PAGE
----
Brother Michael & Matthew Bartholomew

(creator: Susanna Gregory)


Susanna Gregory
A Plague on Both Your Houses cover
Susanna Gregory is the pen name used by Elizabeth Cruwys (1958- ), who was educated in Bristol then earned degrees at Lancaster and Durham Universities before being awarded a Ph.D. at Cambridge University. She had worked as a police officer in Leeds before she took up an academic career, becoming a Senior Research Associate at a Cambridge college where she did marine research at the Scott Polar Research Institute. As well as writing the numerous Matthew Barthomolew Chronicles, described below, she has also published other fiction titles (including a series of Thomas Challoner mysteries, set in Restoration London) and a number of non-fiction books, including ones on castles, cathedrals, historic houses and world travel. She also uses the pseudonym Simon Beaufort. She now lives in Wales with her husband who is also a writer.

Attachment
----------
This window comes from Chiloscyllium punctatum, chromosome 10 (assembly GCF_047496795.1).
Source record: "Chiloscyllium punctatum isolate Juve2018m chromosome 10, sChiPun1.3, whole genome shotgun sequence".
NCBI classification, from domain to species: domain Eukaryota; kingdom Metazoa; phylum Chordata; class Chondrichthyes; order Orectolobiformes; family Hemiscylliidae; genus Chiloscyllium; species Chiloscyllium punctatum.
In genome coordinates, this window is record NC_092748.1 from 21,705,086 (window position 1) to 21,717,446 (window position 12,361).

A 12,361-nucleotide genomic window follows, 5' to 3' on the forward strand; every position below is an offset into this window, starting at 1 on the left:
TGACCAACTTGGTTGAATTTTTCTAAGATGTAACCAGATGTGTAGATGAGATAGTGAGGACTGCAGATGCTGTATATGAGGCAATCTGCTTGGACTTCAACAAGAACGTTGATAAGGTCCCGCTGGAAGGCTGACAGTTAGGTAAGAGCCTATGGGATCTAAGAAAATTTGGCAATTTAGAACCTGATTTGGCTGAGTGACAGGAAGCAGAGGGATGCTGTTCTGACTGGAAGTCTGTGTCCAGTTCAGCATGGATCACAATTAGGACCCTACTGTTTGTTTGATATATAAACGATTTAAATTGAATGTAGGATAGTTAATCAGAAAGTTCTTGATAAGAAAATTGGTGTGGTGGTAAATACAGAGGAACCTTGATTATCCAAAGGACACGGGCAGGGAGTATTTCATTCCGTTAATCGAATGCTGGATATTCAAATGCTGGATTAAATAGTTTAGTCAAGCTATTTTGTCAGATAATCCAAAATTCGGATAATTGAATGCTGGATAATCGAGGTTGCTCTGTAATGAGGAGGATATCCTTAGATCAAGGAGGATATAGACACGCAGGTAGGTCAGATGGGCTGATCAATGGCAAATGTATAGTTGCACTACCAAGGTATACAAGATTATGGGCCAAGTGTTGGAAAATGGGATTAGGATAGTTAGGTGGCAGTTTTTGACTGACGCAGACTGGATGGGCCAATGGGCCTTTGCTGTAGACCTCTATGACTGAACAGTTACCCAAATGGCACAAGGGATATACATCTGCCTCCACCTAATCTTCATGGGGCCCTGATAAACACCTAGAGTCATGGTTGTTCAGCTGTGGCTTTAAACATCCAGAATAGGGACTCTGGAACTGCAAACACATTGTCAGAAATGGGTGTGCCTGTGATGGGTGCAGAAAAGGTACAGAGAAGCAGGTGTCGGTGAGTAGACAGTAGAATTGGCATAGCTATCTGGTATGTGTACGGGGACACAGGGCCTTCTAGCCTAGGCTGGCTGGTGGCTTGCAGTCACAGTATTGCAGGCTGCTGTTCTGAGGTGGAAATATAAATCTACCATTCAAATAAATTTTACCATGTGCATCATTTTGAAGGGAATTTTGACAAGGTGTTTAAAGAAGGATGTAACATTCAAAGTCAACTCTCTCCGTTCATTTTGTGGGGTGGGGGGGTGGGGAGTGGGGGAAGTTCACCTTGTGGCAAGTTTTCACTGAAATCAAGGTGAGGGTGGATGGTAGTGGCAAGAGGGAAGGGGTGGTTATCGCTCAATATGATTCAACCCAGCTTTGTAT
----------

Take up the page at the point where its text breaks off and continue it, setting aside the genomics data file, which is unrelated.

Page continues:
Brother Michael is not the lead player in these stories, as this is a role that is always taken by physician Matthew Bartholomew who had himself taken minor holy orders but only so that he could be "ruled by church law rather than secular law", as this was much more lenient. But Michael moves from being a suspect in the first book to becoming Matthew's trusted ally in later stories. Living In Cambridge in England in the mid 14th century, he is an ambitious Benedictine monk, who believes in enjoying life, including ribald jokes when "his eyebrows shot up, his baggy green eyes glittering with amusement .... Despite Bartholomew's advice to moderate himself for the sake of his health, he was grossly overweight." When he had to move quickly, "a sheen of sweat glistened on his face and soaked into his lank brown hair". There were times when was known to have "made himself ill with his greed for food and wine". He would sit "hunched over his trencher, greedily cramming pieces of meat into his mouth .... Michael firmly believed that vegetables would damage his digestion and lived almost entirely on large quantities of meat, fish and bread."

Like Bartholomew, he is one of the Fellows of Michaelhouse (nowadays part of Trinity College), where he is Master of Theology. "Although Michael was a monk and not a friar - and would therefore not usually have been authorised to perform priestly duties - he had been granted special dispensation by the Bishop of Ely (whose special agent he is) to give last rites and hear confessions." This was because Benedictine monks were scarce in Cambridge, and the Bishop did not want his few monks confessing their sins to rival Orders.